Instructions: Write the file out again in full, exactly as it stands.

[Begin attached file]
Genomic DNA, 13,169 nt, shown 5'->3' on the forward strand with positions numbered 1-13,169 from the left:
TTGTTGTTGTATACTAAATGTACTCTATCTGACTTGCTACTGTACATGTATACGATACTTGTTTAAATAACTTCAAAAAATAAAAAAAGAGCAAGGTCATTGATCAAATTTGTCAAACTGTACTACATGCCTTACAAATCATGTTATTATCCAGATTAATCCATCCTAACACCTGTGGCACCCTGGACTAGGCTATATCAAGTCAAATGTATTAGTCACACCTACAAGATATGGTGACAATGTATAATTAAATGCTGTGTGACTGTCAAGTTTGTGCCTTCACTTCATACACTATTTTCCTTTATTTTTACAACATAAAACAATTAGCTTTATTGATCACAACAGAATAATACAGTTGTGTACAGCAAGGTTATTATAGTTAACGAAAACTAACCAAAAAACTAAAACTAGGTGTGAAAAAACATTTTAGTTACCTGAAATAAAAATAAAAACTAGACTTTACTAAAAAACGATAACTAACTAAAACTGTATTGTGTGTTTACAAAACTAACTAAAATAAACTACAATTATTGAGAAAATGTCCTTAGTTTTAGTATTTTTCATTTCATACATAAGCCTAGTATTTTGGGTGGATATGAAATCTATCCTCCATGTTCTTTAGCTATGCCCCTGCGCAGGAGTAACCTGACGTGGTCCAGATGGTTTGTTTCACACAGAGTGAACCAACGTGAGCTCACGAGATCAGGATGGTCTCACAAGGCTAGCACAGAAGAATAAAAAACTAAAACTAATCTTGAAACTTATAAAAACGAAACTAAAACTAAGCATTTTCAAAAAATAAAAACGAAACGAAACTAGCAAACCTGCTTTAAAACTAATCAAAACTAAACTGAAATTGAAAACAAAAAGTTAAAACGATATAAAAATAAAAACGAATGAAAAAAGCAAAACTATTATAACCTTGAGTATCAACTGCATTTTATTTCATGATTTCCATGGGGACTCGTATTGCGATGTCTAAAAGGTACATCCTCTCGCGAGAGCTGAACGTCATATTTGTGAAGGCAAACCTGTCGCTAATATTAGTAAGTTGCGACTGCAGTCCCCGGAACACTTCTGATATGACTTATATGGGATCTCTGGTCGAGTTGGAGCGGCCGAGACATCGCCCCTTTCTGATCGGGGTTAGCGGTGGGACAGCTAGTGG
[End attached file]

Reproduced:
Genomic DNA, 13,169 nt, shown 5'->3' on the forward strand with positions numbered 1-13,169 from the left:
TTGTTGTTGTATACTAAATGTACTCTATCTGACTTGCTACTGTACATGTATACGATACTTGTTTAAATAACTTCAAAAAATAAAAAAAGAGCAAGGTCATTGATCAAATTTGTCAAACTGTACTACATGCCTTACAAATCATGTTATTATCCAGATTAATCCATCCTAACACCTGTGGCACCCTGGACTAGGCTATATCAAGTCAAATGTATTAGTCACACCTACAAGATATGGTGACAATGTATAATTAAATGCTGTGTGACTGTCAAGTTTGTGCCTTCACTTCATACACTATTTTCCTTTATTTTTACAACATAAAACAATTAGCTTTATTGATCACAACAGAATAATACAGTTGTGTACAGCAAGGTTATTATAGTTAACGAAAACTAACCAAAAAACTAAAACTAGGTGTGAAAAAACATTTTAGTTACCTGAAATAAAAATAAAAACTAGACTTTACTAAAAAACGATAACTAACTAAAACTGTATTGTGTGTTTACAAAACTAACTAAAATAAACTACAATTATTGAGAAAATGTCCTTAGTTTTAGTATTTTTCATTTCATACATAAGCCTAGTATTTTGGGTGGATATGAAATCTATCCTCCATGTTCTTTAGCTATGCCCCTGCGCAGGAGTAACCTGACGTGGTCCAGATGGTTTGTTTCACACAGAGTGAACCAACGTGAGCTCACGAGATCAGGATGGTCTCACAAGGCTAGCACAGAAGAATAAAAAACTAAAACTAATCTTGAAACTTATAAAAACGAAACTAAAACTAAGCATTTTCAAAAAATAAAAACGAAACGAAACTAGCAAACCTGCTTTAAAACTAATCAAAACTAAACTGAAATTGAAAACAAAAAGTTAAAACGATATAAAAATAAAAACGAATGAAAAAAGCAAAACTATTATAACCTTGAGTATCAACTGCATTTTATTTCATGATTTCCATGGGGACTCGTATTGCGATGTCTAAAAGGTACATCCTCTCGCGAGAGCTGAACGTCATATTTGTGAAGGCAAACCTGTCGCTAATATTAGTAAGTTGCGACTGCAGTCCCCGGAACACTTCTGATATGACTTATATGGGATCTCTGGTCGAGTTGGAGCGGCCGAGACATCGCCCCTTTCTGATCGGGGTTAGCGGTGGGACAGCTAGTGG